12 April 2012 at 11:23 pm
- The Centre for Environmental Rights welcomes the judgement of the Constitutional Court in this case handed down today. The judgement confirms the Supreme Court of Appeal’s decision that, where mining is not permitted by a zoning scheme, the holder of a mining right or permit cannot start to mine, unless and until the land is rezoned to allow mining.
- The Court clearly and correctly held that the Mineral and Petroleum Resources Development Act, 2002 (MPRDA) – like the National Environmental Management Act, 1998 (NEMA) – is intended to promote s.24 of the Constitution, the Constitutional right to healthy environment, and that these statutes require the Minister for Mineral Resources to consult and cooperate with environmental authorities who administer NEMA.
- While the Court placed great emphasis on cooperative governance between authorities with overlapping mandates, particularly in relation to environmental matters, this judgement also confirms that it is proper and appropriate for government departments and different spheres of government to approach the courts to resolve conflicts between them, should cooperation not be successful.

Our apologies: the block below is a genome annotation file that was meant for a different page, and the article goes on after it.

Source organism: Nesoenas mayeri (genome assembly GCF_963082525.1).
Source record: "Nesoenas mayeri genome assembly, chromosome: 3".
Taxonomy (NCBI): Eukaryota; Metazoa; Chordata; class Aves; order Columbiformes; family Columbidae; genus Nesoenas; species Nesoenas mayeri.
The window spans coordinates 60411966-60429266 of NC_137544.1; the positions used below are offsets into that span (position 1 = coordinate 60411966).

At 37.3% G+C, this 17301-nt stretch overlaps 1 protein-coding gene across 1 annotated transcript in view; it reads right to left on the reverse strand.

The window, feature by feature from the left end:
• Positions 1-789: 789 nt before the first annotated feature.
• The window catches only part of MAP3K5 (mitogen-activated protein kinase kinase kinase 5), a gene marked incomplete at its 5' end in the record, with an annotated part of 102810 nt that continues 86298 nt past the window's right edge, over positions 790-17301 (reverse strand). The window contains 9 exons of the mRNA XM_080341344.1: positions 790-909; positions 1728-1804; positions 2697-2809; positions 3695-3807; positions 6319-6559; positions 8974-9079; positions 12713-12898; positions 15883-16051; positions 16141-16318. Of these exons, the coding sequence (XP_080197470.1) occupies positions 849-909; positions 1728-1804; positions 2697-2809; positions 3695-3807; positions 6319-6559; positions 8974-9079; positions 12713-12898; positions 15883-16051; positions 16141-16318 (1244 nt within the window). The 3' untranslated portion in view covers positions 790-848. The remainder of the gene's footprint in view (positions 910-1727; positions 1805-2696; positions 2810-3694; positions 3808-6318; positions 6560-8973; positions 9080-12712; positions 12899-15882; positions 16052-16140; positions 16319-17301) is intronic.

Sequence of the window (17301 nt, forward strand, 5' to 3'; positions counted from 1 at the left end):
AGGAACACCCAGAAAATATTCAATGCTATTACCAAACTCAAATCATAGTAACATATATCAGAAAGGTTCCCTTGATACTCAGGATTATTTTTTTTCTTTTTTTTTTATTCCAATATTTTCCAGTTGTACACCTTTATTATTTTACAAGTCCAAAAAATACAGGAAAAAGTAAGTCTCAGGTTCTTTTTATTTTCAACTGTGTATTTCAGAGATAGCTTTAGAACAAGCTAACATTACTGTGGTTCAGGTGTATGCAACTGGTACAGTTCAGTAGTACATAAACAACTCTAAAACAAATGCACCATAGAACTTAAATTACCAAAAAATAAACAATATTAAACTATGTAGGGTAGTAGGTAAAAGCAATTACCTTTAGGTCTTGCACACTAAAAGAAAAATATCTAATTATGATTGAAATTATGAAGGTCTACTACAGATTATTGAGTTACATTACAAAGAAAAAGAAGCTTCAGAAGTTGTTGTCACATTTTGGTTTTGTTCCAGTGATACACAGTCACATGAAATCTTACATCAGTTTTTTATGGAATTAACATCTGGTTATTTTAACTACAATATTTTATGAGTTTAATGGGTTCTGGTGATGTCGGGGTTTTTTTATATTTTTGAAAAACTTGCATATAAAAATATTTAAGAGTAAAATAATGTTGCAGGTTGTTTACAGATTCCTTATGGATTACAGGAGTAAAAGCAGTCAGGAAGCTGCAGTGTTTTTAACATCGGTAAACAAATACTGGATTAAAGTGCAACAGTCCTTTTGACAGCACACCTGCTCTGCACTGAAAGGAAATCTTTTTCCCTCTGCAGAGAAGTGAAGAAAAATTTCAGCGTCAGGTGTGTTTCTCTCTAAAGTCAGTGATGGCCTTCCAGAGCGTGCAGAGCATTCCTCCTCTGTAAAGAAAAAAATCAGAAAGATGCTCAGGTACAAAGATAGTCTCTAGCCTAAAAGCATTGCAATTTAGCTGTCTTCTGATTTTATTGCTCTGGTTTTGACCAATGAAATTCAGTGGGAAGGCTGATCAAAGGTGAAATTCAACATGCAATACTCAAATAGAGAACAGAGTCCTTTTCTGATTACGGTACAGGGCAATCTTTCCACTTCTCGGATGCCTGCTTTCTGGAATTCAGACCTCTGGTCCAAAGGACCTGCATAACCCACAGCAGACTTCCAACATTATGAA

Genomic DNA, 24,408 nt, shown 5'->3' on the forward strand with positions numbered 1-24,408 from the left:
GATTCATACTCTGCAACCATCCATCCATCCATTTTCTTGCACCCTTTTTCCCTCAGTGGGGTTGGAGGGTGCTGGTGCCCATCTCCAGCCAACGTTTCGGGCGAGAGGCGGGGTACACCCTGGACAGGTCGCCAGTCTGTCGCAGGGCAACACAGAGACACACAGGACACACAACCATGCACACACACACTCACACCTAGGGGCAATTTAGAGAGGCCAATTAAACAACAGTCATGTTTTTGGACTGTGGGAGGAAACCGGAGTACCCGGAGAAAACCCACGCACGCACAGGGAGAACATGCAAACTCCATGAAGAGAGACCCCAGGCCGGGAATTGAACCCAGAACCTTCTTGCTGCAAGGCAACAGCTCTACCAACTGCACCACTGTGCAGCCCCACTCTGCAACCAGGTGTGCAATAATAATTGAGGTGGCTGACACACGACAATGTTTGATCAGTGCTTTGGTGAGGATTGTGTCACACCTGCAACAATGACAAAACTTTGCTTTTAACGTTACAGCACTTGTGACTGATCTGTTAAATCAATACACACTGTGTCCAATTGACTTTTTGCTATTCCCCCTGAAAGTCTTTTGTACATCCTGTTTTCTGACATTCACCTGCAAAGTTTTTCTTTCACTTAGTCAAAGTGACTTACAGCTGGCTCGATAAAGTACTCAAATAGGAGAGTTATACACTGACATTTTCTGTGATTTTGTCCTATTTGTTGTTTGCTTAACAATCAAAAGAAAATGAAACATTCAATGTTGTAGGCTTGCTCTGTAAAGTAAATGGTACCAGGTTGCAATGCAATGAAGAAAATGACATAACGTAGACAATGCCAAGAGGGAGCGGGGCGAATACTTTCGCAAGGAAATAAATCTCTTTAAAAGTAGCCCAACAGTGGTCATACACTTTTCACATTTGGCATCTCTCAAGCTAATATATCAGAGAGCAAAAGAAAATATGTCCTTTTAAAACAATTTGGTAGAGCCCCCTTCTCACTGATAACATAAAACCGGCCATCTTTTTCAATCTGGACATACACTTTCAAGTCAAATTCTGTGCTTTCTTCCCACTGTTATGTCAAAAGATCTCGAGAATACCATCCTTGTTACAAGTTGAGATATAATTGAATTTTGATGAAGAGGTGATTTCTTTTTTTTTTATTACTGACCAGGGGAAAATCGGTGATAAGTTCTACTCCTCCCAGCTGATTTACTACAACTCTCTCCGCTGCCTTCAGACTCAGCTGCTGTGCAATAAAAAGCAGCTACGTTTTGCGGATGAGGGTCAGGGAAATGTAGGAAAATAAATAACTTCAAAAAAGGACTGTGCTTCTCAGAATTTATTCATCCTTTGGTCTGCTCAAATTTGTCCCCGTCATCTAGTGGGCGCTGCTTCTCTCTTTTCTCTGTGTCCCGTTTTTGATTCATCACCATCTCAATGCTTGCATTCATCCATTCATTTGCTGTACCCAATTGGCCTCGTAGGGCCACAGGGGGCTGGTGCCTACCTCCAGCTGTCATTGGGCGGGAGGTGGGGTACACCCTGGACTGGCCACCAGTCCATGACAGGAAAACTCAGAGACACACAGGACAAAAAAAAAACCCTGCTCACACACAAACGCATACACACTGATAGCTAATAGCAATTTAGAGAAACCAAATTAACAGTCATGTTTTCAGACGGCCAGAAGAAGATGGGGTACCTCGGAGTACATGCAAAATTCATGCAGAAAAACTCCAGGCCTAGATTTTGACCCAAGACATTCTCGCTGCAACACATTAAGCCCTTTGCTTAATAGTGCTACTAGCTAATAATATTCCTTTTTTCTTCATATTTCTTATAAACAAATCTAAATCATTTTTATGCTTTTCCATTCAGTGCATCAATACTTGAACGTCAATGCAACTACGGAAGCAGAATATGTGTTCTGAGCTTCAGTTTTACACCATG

- Crucially, the judgement confirms that mining operations and mining companies must comply with all laws, and that the MPRDA does not trump other legislation, including provincial legislation like the Land Use Planning Ordinance. In other words, rights granted in terms of the MPRDA do not enjoy any special status. For too long, the mining sector has operated on the assumption that mining approvals outweighed any other legal requirements.
- Today’s judgement marks the beginning of the end of decades of special treatment for the mining industry. The consequences of decisions made on mining operations without proper regard for other authorities and other legislation are severe, aggravate the detrimental impact mining operations have on the environment, and do nothing to benefit the country, the mining industry, mine workers or communities. It can no longer be justified.
- In view of this judgement, it is clear that the MPRDA and any future amendment to the MPRDA must respect the constitutionally mandated functions of the different spheres of government and recognise the essential role of the Department of Water Affairs, the Department of Environmental Affairs, provincial and local government in decisions on mining.
Queries and quotes attributable to Melissa Fourie, Executive Director, Centre for Environmental Rights. [email protected], 021 447 1647 or 072 306 8888.
 “Everyone has the right to an environment that is not harmful to their health or well-being; and to have the environment protected, for the benefit of present and future generations, through reasonable legislative and other measures that prevent pollution and ecological degradation; promote conservation; and secure ecologically sustainable development and use of natural resources while promoting justifiable economic and social development.”
 Ordinance 15 of 1985